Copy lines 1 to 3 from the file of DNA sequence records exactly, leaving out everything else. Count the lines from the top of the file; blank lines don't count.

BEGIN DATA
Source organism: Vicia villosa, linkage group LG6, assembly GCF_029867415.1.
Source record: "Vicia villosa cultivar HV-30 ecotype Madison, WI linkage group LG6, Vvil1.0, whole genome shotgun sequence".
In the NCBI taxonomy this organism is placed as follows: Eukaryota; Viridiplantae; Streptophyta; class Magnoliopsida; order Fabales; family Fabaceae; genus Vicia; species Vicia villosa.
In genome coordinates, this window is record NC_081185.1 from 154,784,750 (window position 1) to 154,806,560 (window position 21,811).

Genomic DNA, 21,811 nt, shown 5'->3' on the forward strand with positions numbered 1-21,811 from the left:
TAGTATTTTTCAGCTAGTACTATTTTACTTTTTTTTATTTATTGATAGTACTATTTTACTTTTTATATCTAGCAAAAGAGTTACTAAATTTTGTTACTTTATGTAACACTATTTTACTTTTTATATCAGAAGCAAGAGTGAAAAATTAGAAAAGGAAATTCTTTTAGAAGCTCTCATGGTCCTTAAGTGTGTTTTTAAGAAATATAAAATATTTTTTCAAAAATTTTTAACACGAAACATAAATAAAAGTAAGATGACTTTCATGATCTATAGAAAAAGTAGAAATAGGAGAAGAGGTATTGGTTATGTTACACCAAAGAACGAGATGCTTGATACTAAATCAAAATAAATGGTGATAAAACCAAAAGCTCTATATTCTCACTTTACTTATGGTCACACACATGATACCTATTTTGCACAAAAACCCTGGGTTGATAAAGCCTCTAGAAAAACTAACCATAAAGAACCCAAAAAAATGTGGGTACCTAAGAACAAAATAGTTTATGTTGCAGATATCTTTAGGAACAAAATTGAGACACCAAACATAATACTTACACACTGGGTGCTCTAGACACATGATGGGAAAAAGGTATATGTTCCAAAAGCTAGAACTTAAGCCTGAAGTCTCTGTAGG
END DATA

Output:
Source organism: Vicia villosa, linkage group LG6, assembly GCF_029867415.1.
Source record: "Vicia villosa cultivar HV-30 ecotype Madison, WI linkage group LG6, Vvil1.0, whole genome shotgun sequence".
In the NCBI taxonomy this organism is placed as follows: Eukaryota; Viridiplantae; Streptophyta; class Magnoliopsida; order Fabales; family Fabaceae; genus Vicia; species Vicia villosa.